Document Type



Doctor of Nursing Practice



Date of Defense


Graduate Advisor

Laura Kuensting, DNP, APRN, PCNS-BC, CPNP, CPEN


Laura Kuensting, DNP, APRN, PCNS-BC, CPNP, CPEN

Roxanne Reid, DNP, RN

Jessica Peterson, MSN, RN


Problem: Sepsis is the leading cause of morbidity and mortality and antibiotic administration within 60-minutes is a priority. The purpose of this quality improvement project was to improve sepsis patient’s outcomes by administering parenteral antibiotics within 60-minutes of a code sepsis (CS) activation.

Method: Observational descriptive design utilizing a retrospective medical record review over a three-month period in 2020 and 2021. A purposive sampling of adult patients from a Midwestern, metropolitan, Level II trauma and medical center emergency department (ED) were selected.

Results: The administration of parental antibiotics once a sepsis bundle was activated was essentially 28-minutes in 2020 and 2021 (t (416)=0.16, p=.874). This is well within the recommended 60-minutes by Surviving Sepsis Campaign (SSC). In addition, there was a weak relationship found between antibiotic administration time and LOS for 2020 (r=-0.01; CI [-0.13, 0.11]; p=.910), and also for 2021 (r=0.02; CI [-0.11, 0.16]; p=.745). Results of a Fisher exact test found home or self-care was significant (in 2020: 128 [100.81]; in 2021: 53 [80.19], p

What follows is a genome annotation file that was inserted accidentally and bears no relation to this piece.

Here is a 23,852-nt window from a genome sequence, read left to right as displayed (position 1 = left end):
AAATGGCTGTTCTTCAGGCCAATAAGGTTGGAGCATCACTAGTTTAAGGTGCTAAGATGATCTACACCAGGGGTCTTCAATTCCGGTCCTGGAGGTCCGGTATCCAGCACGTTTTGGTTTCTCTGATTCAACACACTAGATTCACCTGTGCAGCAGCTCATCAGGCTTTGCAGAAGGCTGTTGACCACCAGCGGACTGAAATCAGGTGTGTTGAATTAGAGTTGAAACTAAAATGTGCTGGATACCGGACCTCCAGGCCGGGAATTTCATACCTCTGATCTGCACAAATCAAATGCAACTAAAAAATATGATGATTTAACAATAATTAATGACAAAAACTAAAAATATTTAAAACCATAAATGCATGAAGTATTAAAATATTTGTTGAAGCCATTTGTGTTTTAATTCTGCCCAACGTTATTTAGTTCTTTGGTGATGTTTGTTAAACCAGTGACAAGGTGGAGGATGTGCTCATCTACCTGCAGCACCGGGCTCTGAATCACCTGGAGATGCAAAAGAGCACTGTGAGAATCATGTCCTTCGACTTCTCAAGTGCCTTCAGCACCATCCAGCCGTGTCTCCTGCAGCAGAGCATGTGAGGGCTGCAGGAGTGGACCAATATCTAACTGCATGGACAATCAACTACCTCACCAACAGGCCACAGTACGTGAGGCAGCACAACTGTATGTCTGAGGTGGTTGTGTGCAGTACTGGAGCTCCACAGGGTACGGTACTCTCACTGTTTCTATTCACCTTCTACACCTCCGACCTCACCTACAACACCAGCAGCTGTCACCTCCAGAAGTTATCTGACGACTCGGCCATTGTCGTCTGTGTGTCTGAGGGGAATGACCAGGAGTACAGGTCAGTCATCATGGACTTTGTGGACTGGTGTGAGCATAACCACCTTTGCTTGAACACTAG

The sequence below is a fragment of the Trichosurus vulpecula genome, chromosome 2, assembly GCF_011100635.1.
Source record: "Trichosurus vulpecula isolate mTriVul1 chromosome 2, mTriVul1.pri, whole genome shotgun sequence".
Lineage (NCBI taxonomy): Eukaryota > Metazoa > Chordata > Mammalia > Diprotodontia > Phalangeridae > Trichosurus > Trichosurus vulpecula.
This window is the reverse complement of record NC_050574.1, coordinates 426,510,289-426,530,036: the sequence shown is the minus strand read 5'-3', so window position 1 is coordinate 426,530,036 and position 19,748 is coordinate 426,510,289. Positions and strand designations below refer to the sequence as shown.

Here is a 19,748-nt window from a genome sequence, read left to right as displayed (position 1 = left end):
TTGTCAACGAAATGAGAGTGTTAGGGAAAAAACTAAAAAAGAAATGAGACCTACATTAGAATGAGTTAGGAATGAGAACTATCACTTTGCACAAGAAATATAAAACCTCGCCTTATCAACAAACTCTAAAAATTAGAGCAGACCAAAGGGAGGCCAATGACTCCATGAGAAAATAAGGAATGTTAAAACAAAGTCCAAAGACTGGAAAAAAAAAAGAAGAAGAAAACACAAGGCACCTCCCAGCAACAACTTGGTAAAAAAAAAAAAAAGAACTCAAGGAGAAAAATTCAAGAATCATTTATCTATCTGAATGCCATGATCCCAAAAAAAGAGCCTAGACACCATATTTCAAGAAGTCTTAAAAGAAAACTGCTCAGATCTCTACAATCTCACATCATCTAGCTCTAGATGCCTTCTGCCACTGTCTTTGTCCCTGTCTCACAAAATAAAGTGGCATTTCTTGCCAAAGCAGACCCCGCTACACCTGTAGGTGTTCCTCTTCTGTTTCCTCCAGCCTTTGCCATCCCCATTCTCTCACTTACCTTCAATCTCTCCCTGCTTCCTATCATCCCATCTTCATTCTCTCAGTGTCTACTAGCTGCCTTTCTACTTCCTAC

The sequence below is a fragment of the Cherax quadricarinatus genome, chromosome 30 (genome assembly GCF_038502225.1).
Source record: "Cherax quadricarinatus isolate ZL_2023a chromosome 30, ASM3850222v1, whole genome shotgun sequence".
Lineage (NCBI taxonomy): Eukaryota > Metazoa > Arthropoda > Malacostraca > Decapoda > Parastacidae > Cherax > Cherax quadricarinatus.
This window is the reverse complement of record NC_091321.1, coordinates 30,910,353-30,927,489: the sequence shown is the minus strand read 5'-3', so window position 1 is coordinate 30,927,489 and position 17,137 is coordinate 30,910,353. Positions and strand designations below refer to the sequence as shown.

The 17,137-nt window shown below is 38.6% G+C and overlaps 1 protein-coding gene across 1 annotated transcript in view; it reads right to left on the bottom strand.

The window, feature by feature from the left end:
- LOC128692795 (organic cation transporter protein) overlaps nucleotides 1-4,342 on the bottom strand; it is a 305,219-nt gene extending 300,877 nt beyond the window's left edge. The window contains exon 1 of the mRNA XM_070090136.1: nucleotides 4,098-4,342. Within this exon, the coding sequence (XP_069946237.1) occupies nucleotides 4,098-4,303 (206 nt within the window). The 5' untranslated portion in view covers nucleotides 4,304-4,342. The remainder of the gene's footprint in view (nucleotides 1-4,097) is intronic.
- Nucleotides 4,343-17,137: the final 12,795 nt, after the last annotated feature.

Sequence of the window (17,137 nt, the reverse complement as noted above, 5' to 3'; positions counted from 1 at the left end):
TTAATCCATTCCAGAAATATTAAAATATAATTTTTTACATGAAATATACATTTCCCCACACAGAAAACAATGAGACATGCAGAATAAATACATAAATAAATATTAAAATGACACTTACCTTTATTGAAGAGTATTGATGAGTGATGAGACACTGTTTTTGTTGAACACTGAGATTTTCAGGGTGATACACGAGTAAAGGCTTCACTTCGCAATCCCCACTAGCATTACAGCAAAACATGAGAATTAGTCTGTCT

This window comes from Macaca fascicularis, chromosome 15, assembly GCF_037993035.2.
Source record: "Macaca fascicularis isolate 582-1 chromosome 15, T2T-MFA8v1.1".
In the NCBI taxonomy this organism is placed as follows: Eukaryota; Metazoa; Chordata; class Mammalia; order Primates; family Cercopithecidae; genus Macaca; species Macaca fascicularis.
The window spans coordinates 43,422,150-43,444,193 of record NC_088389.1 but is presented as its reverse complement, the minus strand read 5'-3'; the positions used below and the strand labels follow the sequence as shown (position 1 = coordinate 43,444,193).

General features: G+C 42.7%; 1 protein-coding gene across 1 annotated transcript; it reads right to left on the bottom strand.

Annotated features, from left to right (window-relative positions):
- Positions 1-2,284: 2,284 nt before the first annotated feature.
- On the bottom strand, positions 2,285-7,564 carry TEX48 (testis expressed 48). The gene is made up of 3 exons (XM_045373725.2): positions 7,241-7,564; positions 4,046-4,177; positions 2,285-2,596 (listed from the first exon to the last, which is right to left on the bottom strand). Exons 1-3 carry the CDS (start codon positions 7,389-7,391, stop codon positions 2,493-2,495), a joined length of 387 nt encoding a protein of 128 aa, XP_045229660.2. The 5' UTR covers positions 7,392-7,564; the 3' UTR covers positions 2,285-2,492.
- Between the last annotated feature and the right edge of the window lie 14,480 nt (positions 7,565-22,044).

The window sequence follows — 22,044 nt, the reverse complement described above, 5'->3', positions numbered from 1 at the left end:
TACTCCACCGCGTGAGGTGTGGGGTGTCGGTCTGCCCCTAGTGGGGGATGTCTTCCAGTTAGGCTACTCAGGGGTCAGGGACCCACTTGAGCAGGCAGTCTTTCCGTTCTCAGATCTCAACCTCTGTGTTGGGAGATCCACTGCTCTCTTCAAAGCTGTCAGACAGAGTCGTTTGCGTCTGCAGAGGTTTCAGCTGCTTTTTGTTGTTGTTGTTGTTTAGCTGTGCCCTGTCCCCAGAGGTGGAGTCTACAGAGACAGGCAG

Implications: Antibiotic administration times were less than 60-minutes in 2020 and 2021. The LOS and final disposition were essentially unchanged. The Covid-19 pandemic may influence these results. Regardless, sepsis remains a leading cause of death in adults and continuous quality improvement may drive better outcomes.

Keywords: sepsis, sepsis bundle, and door-to-antibiotic time for sepsis treatment